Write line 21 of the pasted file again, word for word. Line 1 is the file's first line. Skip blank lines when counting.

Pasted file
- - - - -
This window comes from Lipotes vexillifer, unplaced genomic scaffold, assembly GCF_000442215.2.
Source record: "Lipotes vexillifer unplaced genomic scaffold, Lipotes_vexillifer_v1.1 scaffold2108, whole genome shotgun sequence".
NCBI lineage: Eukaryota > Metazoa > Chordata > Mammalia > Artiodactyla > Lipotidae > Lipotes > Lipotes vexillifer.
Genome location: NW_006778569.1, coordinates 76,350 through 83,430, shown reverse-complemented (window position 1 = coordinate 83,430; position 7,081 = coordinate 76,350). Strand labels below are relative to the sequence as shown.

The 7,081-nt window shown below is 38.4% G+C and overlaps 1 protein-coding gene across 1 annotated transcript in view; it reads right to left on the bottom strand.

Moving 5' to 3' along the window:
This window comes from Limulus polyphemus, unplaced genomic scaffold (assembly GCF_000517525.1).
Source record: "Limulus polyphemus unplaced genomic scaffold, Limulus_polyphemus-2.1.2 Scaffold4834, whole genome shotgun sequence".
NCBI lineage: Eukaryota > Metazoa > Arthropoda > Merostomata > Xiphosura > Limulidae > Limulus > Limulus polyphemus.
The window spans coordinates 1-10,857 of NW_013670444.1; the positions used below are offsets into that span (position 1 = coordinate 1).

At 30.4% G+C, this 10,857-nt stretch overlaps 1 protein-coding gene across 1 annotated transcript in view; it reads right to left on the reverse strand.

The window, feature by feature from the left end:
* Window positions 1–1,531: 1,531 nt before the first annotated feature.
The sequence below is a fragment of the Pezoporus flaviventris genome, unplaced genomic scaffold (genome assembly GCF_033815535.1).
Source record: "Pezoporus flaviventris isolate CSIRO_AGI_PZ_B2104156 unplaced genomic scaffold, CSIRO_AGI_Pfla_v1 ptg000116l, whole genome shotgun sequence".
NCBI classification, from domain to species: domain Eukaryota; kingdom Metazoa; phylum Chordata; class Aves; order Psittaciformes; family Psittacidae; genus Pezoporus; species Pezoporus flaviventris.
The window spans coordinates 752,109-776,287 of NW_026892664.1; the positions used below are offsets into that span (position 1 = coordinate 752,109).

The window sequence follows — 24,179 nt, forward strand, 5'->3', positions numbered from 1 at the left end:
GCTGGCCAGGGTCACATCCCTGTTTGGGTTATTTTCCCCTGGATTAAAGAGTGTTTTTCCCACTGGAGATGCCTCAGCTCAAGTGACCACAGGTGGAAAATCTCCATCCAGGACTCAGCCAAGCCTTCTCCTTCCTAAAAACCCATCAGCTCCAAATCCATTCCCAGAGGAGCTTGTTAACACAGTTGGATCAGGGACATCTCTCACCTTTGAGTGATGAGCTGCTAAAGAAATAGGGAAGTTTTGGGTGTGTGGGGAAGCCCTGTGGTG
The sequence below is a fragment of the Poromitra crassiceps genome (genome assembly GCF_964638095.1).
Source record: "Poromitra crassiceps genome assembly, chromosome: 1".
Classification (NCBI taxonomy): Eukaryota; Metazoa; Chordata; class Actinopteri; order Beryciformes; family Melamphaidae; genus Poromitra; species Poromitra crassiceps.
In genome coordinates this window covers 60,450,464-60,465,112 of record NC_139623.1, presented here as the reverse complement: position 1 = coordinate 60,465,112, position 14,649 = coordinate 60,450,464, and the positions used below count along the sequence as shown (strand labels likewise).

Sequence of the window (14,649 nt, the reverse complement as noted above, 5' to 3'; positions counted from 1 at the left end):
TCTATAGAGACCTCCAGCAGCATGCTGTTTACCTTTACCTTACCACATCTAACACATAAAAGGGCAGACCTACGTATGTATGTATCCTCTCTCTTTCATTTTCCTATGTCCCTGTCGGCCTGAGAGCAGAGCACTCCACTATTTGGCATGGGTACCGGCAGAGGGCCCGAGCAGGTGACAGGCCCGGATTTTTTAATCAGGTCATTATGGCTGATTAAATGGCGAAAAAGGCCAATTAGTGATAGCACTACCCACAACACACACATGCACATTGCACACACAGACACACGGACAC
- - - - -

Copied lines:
Source record: "Poromitra crassiceps genome assembly, chromosome: 1".